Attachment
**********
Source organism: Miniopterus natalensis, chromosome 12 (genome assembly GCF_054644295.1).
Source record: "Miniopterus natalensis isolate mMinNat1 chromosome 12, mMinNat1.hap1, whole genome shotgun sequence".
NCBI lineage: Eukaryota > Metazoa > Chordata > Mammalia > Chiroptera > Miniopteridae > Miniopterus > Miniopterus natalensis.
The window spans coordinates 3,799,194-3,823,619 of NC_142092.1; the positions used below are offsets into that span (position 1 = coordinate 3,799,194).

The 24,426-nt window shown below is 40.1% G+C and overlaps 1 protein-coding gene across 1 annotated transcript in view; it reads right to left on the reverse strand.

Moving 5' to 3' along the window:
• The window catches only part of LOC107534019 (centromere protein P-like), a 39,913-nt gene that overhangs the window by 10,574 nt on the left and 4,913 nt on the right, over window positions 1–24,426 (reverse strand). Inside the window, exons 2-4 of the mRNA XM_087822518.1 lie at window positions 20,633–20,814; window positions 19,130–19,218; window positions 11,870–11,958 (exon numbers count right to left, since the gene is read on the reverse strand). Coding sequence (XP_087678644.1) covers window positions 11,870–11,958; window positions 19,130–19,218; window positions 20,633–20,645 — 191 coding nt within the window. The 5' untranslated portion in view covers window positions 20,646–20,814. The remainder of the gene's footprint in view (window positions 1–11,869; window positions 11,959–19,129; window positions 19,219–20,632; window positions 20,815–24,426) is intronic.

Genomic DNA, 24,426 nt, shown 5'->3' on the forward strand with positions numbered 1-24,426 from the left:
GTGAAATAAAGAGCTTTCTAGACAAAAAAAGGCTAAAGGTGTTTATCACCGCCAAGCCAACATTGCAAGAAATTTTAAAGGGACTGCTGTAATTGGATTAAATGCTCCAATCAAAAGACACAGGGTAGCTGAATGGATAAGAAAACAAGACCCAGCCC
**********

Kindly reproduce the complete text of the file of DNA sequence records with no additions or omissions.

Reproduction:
Source organism: Miniopterus natalensis, chromosome 12 (genome assembly GCF_054644295.1).
Source record: "Miniopterus natalensis isolate mMinNat1 chromosome 12, mMinNat1.hap1, whole genome shotgun sequence".
NCBI lineage: Eukaryota > Metazoa > Chordata > Mammalia > Chiroptera > Miniopteridae > Miniopterus > Miniopterus natalensis.
The window spans coordinates 3,799,194-3,823,619 of NC_142092.1; the positions used below are offsets into that span (position 1 = coordinate 3,799,194).

The 24,426-nt window shown below is 40.1% G+C and overlaps 1 protein-coding gene across 1 annotated transcript in view; it reads right to left on the reverse strand.

Moving 5' to 3' along the window:
• The window catches only part of LOC107534019 (centromere protein P-like), a 39,913-nt gene that overhangs the window by 10,574 nt on the left and 4,913 nt on the right, over window positions 1–24,426 (reverse strand). Inside the window, exons 2-4 of the mRNA XM_087822518.1 lie at window positions 20,633–20,814; window positions 19,130–19,218; window positions 11,870–11,958 (exon numbers count right to left, since the gene is read on the reverse strand). Coding sequence (XP_087678644.1) covers window positions 11,870–11,958; window positions 19,130–19,218; window positions 20,633–20,645 — 191 coding nt within the window. The 5' untranslated portion in view covers window positions 20,646–20,814. The remainder of the gene's footprint in view (window positions 1–11,869; window positions 11,959–19,129; window positions 19,219–20,632; window positions 20,815–24,426) is intronic.

Genomic DNA, 24,426 nt, shown 5'->3' on the forward strand with positions numbered 1-24,426 from the left:
GTGAAATAAAGAGCTTTCTAGACAAAAAAAGGCTAAAGGTGTTTATCACCGCCAAGCCAACATTGCAAGAAATTTTAAAGGGACTGCTGTAATTGGATTAAATGCTCCAATCAAAAGACACAGGGTAGCTGAATGGATAAGAAAACAAGACCCAGCCC